Ankara has not shifted from its intentions to block the final decisions related to updating NATO's defence plan of the Poland and the Baltic States. Meanwhile, Eastern European calls for assurances of alliance commitments become more vocal.
Eastern EU countries, backed by trade unions, are putting pressure on EU leaders to come up with “fresh money” to support the energy transition in coal-dependent regions as part of a Green Deal due to be unveiled this week.
Whether €5 billion or €35 billion, the EU’s upcoming Just Transition Fund alone is unlikely to be enough to pay for the energy transition of Europe’s remaining coal countries. Nor is it necessary, argue Pieter de Pous and Rebekka Popp.
Poland's Supreme Court ruled on Thursday (5 December) that a new judicial council charged with nominating and disciplining judges lacks independence, calling into question the government's court reforms.
In October 2018, EURACTIV revealed how the European Commission was planning to propose an ambitious new climate plan for 2050. Now the EU is on the cusp of agreeing to implement it. Here is how the pieces line up ahead of crunch talks later in December.
Ankara will resist efforts by its NATO allies to persuade it to back an alliance defence plan for the Baltics and Poland until its demands are met over a plan for Turkey's defence, a Turkish diplomatic source said on Wednesday (27 November).
The Polish Sejm began its new parliamentary term with a controversial approval of three new members of the Constitutional Tribunal, including two members of the ruling party, drawing criticism from the opposition and raising the stakes in the stand-off with Brussels.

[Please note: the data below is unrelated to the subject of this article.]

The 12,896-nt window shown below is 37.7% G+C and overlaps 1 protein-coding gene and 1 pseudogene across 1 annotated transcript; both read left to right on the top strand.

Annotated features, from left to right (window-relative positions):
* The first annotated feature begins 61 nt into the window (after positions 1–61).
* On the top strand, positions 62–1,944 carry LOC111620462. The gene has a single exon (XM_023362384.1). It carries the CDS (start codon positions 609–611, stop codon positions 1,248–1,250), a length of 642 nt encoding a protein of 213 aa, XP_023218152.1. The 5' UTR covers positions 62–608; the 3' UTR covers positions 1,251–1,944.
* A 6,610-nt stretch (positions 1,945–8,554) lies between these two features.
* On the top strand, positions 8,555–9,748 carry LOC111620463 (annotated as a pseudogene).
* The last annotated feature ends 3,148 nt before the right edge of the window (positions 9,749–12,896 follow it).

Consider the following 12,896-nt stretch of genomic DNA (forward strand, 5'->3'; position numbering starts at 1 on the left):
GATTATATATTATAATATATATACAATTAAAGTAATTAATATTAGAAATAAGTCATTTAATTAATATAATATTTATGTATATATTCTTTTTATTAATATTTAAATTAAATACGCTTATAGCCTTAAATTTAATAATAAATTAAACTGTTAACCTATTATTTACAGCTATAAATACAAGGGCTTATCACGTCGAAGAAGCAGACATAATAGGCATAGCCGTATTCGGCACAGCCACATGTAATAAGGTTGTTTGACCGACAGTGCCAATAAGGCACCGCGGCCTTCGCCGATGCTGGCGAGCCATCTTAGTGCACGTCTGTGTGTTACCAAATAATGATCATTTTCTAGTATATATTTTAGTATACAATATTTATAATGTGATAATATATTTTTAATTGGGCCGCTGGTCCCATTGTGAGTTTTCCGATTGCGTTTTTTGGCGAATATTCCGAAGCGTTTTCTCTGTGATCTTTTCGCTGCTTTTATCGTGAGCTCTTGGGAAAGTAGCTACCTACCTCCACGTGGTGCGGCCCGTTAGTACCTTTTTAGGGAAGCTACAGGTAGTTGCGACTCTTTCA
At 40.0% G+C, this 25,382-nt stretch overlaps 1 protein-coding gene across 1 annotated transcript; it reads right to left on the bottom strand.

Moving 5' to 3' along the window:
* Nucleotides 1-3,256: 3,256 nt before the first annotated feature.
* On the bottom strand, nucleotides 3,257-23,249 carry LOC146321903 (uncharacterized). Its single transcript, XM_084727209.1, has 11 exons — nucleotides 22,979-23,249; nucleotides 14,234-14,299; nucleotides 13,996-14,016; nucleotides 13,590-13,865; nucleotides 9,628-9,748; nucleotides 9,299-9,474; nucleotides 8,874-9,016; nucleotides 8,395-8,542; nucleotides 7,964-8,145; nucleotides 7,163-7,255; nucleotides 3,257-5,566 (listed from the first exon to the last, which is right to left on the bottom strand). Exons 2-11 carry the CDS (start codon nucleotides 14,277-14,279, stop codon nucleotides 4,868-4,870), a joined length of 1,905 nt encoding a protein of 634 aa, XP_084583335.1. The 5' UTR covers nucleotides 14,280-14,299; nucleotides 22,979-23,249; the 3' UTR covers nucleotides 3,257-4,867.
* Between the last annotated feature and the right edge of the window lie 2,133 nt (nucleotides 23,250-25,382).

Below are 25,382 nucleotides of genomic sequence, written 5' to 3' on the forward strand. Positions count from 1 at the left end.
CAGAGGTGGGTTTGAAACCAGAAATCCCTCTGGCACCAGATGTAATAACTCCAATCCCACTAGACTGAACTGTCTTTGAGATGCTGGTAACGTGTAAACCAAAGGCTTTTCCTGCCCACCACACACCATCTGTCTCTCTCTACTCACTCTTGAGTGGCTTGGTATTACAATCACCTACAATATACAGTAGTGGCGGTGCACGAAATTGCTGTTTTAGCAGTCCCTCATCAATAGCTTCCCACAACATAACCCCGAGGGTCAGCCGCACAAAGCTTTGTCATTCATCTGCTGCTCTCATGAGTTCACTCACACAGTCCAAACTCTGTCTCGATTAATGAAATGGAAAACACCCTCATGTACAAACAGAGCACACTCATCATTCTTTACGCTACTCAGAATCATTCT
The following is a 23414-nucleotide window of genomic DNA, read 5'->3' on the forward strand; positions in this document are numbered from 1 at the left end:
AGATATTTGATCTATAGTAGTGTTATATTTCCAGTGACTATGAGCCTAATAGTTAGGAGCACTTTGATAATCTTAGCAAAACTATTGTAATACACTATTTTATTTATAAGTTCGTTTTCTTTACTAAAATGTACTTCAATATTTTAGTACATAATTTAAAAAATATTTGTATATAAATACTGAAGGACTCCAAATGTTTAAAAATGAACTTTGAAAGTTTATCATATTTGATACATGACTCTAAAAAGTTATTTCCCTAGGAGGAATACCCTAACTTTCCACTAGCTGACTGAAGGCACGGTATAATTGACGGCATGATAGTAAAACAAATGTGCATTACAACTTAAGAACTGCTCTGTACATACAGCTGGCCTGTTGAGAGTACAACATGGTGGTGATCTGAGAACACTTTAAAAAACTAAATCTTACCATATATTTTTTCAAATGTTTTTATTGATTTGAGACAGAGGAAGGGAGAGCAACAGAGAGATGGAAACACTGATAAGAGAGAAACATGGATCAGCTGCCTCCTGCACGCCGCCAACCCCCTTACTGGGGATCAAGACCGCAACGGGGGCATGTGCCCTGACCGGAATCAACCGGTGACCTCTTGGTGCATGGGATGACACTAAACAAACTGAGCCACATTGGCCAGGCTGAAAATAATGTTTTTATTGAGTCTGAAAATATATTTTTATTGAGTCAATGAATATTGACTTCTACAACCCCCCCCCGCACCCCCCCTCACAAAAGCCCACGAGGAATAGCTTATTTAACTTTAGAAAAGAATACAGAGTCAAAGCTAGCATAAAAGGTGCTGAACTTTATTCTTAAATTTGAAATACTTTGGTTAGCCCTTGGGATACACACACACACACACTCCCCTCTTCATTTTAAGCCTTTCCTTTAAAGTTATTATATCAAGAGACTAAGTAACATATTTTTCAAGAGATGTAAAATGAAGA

Europe's top court on Tuesday (19 November) ruled that Polish judges must decide on the validity of a disciplinary chamber imposed on them by the government, in a possible setback for Warsaw's controversial judicial reforms.
Germany's parliament on Wednesday (13 November) approved changes to the law governing the Nord Stream 2 gas pipeline to make it compliant with European Union regulations, removing a hurdle to completion of the Russia-led project.
Thousands of Poles took part in a nationalist march through the capital Warsaw on Monday (11 November), chanting "God, Honour, Fatherland", with the march leaders protesting against same-sex liberties, globalism and abortion.
After European Council President Donald Tusk announced he will not run for the Polish presidency a week ago, more opposition candidates may consider a run. New names have already started to appear on the roster.
Poland's government on Wednesday (6 November) approved a transfer of all state-guaranteed private pension funds to individual retirement accounts, in a move that will add 19.3 billion zloty (€4.5 billion) to state coffers strained by hefty social handouts.
Poland's change to the retirement age of its judges breaks EU law, the bloc's top court ruled on Tuesday (5 November), intensifying a standoff over basic democratic standards between Brussels and the conservative government in Warsaw.
The Czech Republic, Hungary and Poland likely broke EU law by refusing to take in asylum-seekers at the height of the refugee crisis in 2015, the top EU court's legal advisor said Thursday (31 October).
Věra Jourová, the European Commission's Vice-President elect for Values and Transparency, gave the good example on 9 October by meeting with Brussels journalists to talk about her future portfolio, answering their questions openly and making some strong political statements.